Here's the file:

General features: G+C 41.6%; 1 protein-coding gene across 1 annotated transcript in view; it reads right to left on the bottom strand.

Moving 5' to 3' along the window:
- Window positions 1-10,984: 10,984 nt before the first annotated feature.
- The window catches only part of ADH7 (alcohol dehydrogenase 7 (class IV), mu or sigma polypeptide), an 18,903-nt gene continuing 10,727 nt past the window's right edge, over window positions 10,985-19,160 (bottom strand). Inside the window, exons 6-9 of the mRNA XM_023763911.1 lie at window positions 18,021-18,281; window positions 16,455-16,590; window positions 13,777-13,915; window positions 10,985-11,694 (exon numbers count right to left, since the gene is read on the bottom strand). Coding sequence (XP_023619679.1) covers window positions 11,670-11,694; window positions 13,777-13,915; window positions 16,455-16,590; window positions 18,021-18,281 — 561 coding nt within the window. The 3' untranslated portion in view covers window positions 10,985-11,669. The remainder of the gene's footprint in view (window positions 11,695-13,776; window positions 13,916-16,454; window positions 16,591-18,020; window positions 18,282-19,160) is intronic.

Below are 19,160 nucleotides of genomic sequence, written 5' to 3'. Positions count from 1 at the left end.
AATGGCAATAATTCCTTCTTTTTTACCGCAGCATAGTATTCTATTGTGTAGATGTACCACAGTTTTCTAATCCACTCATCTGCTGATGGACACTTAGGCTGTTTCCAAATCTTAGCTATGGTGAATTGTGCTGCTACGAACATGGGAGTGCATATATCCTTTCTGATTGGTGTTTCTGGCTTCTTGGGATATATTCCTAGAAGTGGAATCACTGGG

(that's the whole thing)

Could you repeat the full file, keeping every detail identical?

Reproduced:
General features: G+C 41.6%; 1 protein-coding gene across 1 annotated transcript in view; it reads right to left on the bottom strand.

Moving 5' to 3' along the window:
- Window positions 1-10,984: 10,984 nt before the first annotated feature.
- The window catches only part of ADH7 (alcohol dehydrogenase 7 (class IV), mu or sigma polypeptide), an 18,903-nt gene continuing 10,727 nt past the window's right edge, over window positions 10,985-19,160 (bottom strand). Inside the window, exons 6-9 of the mRNA XM_023763911.1 lie at window positions 18,021-18,281; window positions 16,455-16,590; window positions 13,777-13,915; window positions 10,985-11,694 (exon numbers count right to left, since the gene is read on the bottom strand). Coding sequence (XP_023619679.1) covers window positions 11,670-11,694; window positions 13,777-13,915; window positions 16,455-16,590; window positions 18,021-18,281 — 561 coding nt within the window. The 3' untranslated portion in view covers window positions 10,985-11,669. The remainder of the gene's footprint in view (window positions 11,695-13,776; window positions 13,916-16,454; window positions 16,591-18,020; window positions 18,282-19,160) is intronic.

Below are 19,160 nucleotides of genomic sequence, written 5' to 3'. Positions count from 1 at the left end.
AATGGCAATAATTCCTTCTTTTTTACCGCAGCATAGTATTCTATTGTGTAGATGTACCACAGTTTTCTAATCCACTCATCTGCTGATGGACACTTAGGCTGTTTCCAAATCTTAGCTATGGTGAATTGTGCTGCTACGAACATGGGAGTGCATATATCCTTTCTGATTGGTGTTTCTGGCTTCTTGGGATATATTCCTAGAAGTGGAATCACTGGG